windows remote desktop alternatives

Other Alternatives:

* UltraVNC
* TightVNC
* CrossLoop

8. Replace Paint with Gimp

Gimp is quickly becoming a strong competitor to Adobe’s Photoshop. It comes bundled with a very similar interface, it has many of the same features as Adobe’s massive product, and it has plenty of tutorials via YouTube or blogs, to go along with it.

As far as a replacement for Microsoft’s Paint, I don’t think it even falls into the same category. However, it is free, and can easily become a full-time replacement for Paint. Keep your eye out for future MakeUseOf tutorials, in regards to Gimp. We had a few Gimp tips already.

Other Alternatives:
* Paint.NET
* PhotoFiltre

As you can see, there are plenty of alternative options out there for many facets of Microsoft Windows. I didn’t dive into the most obvious of items, such as Windows Media Player and Internet Explorer, but I gave a fairly in depth breakdown of many of the free replacment apps available for many different versions of Windows, but specifically for XP and Vista.

Do you have additional suggestions for alternatives? Do you have more items you’d like to see replaced in Windows? Please leave your feedback!

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61 Comments - Write a Comment



Why is kessels.com/JkDefrag not mentioned?

T.J. Mininday

I know there is going to a lot of alternatives probably not mentioned. I tried come up with as many as I could find.


There is a lot of misperception about defragging, eg if you have Vista than the built in, automatic utility works as good as any replacement.



I use the Vista Start Menu (in XP) and I wouldn’t want to live without it. GIMP is also a great photo editor. I tried Notepad++ a while back and didn’t care for it.


same here



on your rocketdock screenshot, what is that weather docklet? I can’t find one like that.

Scott R.

Erm… that looks an awful lot like ObjectDock to me, not RocketDock. (Which would explain why Rob can’t find the weather docklet, which comes default with OD.)

It’s also kind of cute that you call GIMP a strong competitor to Photoshop and an MS Paint replacement in the same post. Hehe.

T.J. Mininday

I’m glad you pointed this out Rob. I am now discovering while I was deciding what dock to choose, RocketDock vs. ObjectDock, I put in the ObjectDock Screenshot for the RocketDock section.

The screenshot is actually ObjectDock.


Rocketdock’s effect seems more smooth to me… <_<



IMO Paint.net is better than The GIMP as far as replacing Paint goes as PDN has a very similar UI.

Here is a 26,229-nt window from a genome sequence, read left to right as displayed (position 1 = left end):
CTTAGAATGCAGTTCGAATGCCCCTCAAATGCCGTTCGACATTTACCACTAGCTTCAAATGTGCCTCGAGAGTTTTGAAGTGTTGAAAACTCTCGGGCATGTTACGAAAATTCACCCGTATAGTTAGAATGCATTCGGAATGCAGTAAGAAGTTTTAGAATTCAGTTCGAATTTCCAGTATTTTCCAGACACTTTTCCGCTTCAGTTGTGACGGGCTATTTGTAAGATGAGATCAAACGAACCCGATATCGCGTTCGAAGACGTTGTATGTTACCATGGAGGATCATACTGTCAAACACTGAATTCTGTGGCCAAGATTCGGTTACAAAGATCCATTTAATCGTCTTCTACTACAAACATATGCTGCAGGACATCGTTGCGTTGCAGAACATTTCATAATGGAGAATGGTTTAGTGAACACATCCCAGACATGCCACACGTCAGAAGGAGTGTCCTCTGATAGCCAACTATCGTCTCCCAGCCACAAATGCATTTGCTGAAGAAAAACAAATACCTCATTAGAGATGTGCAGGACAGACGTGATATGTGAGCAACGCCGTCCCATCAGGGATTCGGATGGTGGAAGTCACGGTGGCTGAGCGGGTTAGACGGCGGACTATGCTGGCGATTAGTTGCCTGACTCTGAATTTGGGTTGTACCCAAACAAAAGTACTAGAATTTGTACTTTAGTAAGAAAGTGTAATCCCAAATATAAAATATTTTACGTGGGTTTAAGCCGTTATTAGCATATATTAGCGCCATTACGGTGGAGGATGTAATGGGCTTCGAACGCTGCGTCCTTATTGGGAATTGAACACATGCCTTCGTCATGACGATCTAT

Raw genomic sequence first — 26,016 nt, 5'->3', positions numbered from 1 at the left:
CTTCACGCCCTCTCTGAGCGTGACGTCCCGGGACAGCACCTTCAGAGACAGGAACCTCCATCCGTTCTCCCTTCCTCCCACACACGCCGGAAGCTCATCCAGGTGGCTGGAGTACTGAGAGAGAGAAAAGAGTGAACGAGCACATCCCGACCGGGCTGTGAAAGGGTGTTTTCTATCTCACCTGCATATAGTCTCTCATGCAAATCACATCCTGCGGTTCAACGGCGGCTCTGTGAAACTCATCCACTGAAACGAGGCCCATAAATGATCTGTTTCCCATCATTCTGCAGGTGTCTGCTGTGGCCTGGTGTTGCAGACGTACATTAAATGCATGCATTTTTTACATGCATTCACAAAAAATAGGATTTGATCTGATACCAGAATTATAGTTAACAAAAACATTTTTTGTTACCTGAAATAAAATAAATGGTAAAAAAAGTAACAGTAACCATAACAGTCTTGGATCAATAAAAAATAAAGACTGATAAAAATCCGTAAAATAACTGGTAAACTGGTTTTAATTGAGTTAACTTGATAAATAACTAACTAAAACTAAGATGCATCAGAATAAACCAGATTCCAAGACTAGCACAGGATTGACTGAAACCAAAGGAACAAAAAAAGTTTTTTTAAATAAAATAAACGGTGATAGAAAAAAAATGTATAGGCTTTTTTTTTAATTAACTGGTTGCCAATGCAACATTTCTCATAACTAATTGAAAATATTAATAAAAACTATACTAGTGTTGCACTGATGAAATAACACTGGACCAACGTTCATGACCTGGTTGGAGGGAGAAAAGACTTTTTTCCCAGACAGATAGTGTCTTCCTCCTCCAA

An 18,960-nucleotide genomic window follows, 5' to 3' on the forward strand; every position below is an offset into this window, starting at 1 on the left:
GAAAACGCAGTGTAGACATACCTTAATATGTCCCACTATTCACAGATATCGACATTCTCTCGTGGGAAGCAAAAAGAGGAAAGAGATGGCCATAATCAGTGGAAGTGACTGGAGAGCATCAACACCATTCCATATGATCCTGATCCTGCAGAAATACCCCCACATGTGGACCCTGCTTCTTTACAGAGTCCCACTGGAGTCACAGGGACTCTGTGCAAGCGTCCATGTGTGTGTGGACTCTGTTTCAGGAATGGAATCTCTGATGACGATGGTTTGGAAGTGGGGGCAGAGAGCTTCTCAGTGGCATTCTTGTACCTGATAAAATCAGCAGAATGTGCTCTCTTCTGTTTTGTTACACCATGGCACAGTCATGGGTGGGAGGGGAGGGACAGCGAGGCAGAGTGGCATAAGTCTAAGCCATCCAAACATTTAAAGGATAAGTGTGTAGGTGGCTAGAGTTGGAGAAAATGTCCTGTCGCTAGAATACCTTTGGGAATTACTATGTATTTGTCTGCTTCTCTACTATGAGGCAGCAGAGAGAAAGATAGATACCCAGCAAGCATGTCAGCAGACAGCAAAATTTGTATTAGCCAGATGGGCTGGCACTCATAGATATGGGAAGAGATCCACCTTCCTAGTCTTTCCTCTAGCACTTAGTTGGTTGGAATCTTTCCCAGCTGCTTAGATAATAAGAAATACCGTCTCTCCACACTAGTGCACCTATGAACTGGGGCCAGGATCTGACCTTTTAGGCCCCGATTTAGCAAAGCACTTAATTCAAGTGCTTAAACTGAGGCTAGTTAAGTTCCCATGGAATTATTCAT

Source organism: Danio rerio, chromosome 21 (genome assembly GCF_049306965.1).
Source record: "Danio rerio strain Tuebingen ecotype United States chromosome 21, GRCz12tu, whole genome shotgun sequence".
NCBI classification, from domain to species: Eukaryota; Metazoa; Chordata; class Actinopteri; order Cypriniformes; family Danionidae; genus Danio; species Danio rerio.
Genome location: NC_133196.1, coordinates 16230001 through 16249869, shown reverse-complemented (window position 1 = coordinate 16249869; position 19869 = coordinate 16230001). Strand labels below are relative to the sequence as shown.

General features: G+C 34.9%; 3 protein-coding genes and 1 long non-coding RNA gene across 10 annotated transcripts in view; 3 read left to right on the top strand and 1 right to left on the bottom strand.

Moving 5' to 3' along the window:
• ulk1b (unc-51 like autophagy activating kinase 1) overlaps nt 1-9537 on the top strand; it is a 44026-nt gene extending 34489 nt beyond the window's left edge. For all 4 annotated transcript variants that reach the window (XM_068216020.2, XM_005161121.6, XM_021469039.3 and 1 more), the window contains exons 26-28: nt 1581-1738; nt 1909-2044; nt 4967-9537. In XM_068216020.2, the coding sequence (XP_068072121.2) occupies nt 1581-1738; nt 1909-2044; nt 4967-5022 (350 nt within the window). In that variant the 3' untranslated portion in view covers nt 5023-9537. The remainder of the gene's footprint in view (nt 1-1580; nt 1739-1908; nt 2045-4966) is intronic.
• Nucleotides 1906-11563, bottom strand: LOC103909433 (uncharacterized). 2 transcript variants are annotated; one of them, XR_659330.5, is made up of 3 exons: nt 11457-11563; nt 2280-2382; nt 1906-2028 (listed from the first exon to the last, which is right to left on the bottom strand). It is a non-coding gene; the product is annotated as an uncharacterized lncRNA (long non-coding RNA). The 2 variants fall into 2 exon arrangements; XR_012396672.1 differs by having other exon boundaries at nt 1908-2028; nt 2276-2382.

T.J. Mininday

Yeah, I’m not a big Photoshop/Gimp/PDN guy. I just know that it seems like Gimp is talked about more often.

Dmytro Lapshyn

If I may suggest a kind of a bottom line:

* Paint .NET is a free and more powerful replacement for MS Paint for creating raster graphics
* GIMP is a free, but less powerful alternative to Photoshop for photo retouching, collages and similar image processing tasks. GIMP, I believe, is still powerful enough for most amateur tasks.
* InkScape is a free alternative to Adobe Illustrator for drawing vector graphics. An ability to export graphics as XAML makes it attractive to amateur or open-source WPF or Silverlight developers.

Scott M.

While GIMP may be technically less powerful than Photoshop (although it has many features and plug-ins that Photoshop does not), it is unbelievably powerful for free software. It is useful for far, far more than just photo retouching, etc. Look up GIMP tutorials, and you will see just a hint of what can be done with it.

I have used GIMP for nearly ten years now. It is one of the first things I (re-)download when I get a new computer. As a Web developer on a budget, I wouldn’t dream of being without it.

Now InkScape on the other hand, is far too buggy to use as a replacement for Illustrator, although InkScape is much more user-friendly.



I am not a themes guy which eats lot of system resources ,I use classic start menu .Mininday you forgotten to include most important alternate to Msconfig Autoruns which not only removes startup entries but also very useful in removing suspicious entries in registry relating to viruses .



Paint.NET > Paint

EditPadLite > Notepad / Wordpad :)

– Reelix



microsoft mesh is a good alternative to logmein free with the added benefits of file synchronization between machines.


Curious why Teamviewer didn’t make that list. Has everything logmein free has and more. Logmein seems to have a slight performance lead, but Teamviewer has way more features for free99 :)



9. Chrome or Firefox or Maxthon – Internet Explorer.
10. Miranda or Pidgin – Windows Messenger / Live Messenger.
11. WinAMP and Media Player Classic – Windows Media Player.
12. ImgBurn – Whatever crap is in your current Windows.



Have tried a good few Notepad replacements (both freeware and payware) and Notepad++ is easily my favourite.
I suppose it’s all down to individual requirements and preferences but as a general and as a programming replacement it’s second to none.